Wednesday, April 25, 2007

From skirts to squats

Former cheerleader Stephanie Ciarelli is now coach of the U.S. Junior weightlifting team.

By JEFF MILLER

The Orange County Register

NEWPORT BEACH – That she's a mother wasn't the issue.
Nor was it that she weighs as much as the average jockey.
Even the fact she's a she wasn't the concern.
But a cheerleader? Hey, we all have our skeletons.
"It took me a few years," Stephanie Ciarelli says, "to let that information out."
From cheering on to pumping up. From wool skirts to leather weight belts. From "Push 'em back!" to "Squat the rack!"
Ciarelli isn't what most people would envision when asked to picture a strength coach. But there she is, all right, very much in the picture, along with the rest of the U.S. Junior World Team, the first female to hold such a lofty coaching position in the sport.
"There might be 70 guys lifting and I'm in there coaching," she says. "It might look odd to some people, but I don't even think about it. This is just what I've always done."
Ciarelli is in her second year as the strength coach at Newport Harbor High School. Before that, she was at Huntington Beach High for 12 years. She was named national coach last month, a first for USA Weightlifting, one of the sport's governing bodies.
All this from the rather petite mother of three daughters, a mother who sis-boom-ba'd her way through Santa Ana High, lifting spirits but not barbells; never once, in fact, even entering a weight room.
After attending Santa Ana College in the early 1970s, Ciarelli moved to be with her future husband, Tony, a track athlete on scholarship at the University of Hawaii. She took a job working behind a desk and soon realized pushing a No. 2 pencil wasn't providing much of a physical outlet.
"You should try this," Tony finally said, referring to weight lifting. In a short time, Ciarelli was competing as a power lifter, usually the only woman in a gym full of men, typically squatting more than double her body weight of 114 pounds.
"There was only one other woman we knew of who was power lifting then," Tony says, "and she was on the East Coast."
The Ciarellis, wanting to be closer to family, moved back to Orange County after they were married and had had their first child, Allison, now 27. After giving birth to Maryn, now 25, and Katelyn, now 21, Ciarelli focused on being a mom.
One day, Tony was talking to George Pascoe, then the football coach at Huntington Beach High. Pascoe asked for a recommendation on a strength coach.
"There she is right there," Tony answered, pointing to his wife. "You're not going to find anyone who knows more about lifting."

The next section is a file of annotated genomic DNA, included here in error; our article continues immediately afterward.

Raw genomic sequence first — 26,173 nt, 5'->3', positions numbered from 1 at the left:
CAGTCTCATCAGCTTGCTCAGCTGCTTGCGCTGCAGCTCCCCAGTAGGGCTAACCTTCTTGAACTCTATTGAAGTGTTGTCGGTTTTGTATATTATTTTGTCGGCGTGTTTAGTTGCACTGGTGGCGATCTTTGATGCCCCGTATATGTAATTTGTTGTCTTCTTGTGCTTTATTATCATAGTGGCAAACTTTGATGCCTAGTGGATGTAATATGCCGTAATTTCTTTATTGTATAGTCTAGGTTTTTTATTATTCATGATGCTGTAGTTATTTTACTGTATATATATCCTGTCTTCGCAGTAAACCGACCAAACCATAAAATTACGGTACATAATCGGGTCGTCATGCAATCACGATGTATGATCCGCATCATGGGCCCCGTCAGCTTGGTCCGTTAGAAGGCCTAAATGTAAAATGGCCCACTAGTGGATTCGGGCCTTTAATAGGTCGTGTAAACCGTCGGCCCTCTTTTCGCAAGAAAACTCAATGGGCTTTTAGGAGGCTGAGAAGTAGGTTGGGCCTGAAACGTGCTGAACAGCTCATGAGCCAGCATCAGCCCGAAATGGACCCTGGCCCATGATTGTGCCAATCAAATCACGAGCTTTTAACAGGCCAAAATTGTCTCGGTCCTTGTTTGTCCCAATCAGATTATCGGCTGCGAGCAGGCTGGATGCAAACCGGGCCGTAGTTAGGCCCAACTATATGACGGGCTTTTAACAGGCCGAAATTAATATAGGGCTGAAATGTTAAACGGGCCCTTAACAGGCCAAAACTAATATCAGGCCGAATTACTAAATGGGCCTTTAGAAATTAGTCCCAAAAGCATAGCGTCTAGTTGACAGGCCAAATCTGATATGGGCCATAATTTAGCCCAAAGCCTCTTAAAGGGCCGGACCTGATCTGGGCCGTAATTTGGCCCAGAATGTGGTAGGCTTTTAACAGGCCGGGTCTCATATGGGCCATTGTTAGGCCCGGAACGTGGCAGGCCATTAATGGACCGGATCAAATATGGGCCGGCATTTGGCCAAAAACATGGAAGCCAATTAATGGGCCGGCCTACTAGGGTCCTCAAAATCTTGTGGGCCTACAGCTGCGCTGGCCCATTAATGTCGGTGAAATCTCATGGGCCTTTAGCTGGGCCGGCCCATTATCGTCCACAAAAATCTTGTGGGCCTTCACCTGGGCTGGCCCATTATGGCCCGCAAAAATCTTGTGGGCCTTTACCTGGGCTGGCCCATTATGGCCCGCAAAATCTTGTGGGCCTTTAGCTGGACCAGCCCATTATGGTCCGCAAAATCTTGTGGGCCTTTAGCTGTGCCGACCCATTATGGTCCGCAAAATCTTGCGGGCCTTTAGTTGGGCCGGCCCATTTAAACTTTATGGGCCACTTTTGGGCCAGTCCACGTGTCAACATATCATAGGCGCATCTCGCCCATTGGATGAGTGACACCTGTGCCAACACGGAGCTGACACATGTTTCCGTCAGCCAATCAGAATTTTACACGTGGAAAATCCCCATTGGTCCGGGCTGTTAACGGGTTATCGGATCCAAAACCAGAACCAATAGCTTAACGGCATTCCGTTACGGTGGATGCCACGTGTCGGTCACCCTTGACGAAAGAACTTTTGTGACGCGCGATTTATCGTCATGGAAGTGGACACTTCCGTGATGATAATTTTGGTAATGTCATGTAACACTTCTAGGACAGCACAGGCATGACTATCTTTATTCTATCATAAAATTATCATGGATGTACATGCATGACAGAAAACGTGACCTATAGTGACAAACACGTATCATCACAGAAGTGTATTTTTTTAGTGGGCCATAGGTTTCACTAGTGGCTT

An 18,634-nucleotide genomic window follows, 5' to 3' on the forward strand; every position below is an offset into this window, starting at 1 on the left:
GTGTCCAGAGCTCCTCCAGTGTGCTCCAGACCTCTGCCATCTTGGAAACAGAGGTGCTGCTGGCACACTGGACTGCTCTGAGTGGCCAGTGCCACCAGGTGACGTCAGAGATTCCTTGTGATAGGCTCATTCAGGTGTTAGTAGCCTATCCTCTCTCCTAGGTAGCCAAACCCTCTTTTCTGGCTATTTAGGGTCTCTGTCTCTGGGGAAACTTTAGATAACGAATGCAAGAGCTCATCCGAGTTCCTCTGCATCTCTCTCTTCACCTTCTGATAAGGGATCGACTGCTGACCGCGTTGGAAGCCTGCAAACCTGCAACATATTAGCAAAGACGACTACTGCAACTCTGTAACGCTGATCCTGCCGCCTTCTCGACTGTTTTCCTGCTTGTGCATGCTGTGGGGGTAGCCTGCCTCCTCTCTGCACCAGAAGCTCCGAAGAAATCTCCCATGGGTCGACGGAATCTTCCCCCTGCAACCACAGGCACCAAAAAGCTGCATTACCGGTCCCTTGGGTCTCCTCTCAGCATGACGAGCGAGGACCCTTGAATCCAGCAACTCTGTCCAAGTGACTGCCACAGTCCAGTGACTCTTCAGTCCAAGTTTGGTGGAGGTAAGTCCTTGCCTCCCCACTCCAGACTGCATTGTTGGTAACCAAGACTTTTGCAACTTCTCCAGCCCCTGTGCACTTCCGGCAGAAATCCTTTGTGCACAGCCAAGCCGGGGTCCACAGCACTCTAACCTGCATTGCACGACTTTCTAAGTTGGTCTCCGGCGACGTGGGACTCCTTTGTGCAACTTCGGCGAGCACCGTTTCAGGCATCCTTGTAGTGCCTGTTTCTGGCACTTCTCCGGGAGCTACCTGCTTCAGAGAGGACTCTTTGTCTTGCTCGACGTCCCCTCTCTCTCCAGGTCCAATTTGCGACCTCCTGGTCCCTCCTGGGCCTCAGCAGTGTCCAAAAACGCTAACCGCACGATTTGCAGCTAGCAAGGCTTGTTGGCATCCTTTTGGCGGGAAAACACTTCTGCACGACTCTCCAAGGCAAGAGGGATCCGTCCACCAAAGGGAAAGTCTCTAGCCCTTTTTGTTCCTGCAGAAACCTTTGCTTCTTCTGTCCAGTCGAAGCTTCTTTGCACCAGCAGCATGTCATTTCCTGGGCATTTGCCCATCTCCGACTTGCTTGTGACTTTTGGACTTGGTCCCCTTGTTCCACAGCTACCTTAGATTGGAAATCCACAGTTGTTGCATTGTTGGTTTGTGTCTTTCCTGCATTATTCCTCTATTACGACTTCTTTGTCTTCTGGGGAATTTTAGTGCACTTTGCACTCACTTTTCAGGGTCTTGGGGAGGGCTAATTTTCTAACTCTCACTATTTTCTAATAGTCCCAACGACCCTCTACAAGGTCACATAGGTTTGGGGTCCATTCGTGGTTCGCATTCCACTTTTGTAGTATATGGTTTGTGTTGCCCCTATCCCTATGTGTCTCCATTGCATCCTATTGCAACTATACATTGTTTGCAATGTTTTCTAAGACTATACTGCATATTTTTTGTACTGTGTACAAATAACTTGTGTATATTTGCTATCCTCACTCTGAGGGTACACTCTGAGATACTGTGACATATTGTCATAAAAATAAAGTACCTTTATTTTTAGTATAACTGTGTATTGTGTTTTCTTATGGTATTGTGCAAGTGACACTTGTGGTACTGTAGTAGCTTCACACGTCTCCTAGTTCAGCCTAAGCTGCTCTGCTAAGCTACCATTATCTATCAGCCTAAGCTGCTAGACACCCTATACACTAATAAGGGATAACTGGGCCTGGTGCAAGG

So began the coaching career of Ciarelli, who had the resume, the experience and the know-how. But she also had the gender not typically associated with a sport thick with testosterone.
"I'm sure some of the older kids were saying, 'Who are you?' " Ciarelli says. "But the younger kids bought right in away. Everyone has been very receptive and supportive. I haven't had any problems over the years. Coaching wise, there's nothing women can't do in this sport."
She works mostly with the football players now at Newport Harbor, monitoring their workouts, demonstrating technique and pushing them toward their goals.
Ciarelli also promotes lifting to all athletes, particularly girls, many of whom still look at the weight room and see a foreign, frightening land.
"There's a stigma among girls about the weight room," Ciarelli says. "It always has been a male territory. But girls get in there, and they find out it's athletic and empowering. They get into it. They love it.
"But it's not a 24-Hour Fitness in there. It isn't all shiny with music blaring. Girls can walk in and say, 'Whoa, what's this?' "
At Newport Harbor, it's cracked concrete floors, scarred metal weights and well-used bars. The place is a weight room by design but a work room by definition.
When in full swing, with all 15 stations occupied and teenage grunts and groans bouncing about, the overriding noise is still those giant iron discs clanging together.
"That's the best music in the world, the best sound in the world," Ciarelli says. "When everything is going at once, that's a very productive sound. I've always loved the ambiance of the weight room."
Sounds like a true coach, a coach who appreciates the sound of effort and isn't afraid of the smell of sweat.
Along with offering the typical qualities of a football coach, Ciarelli also brings an element no man could match.
"I'm a little more motherly than the mean, bad football coaches," she says. "Until they don't do what I want, at least. Then I'll get on them."
Says Tony, an assistant coach at Newport Harbor, "It's a good thing, especially with the freshmen. The rest of us aren't too soft."
The strength coach isn't either, really. At least not since she put down her pompoms.

http://www.ocregister.com/ocregister/news/local/article_1654420.php

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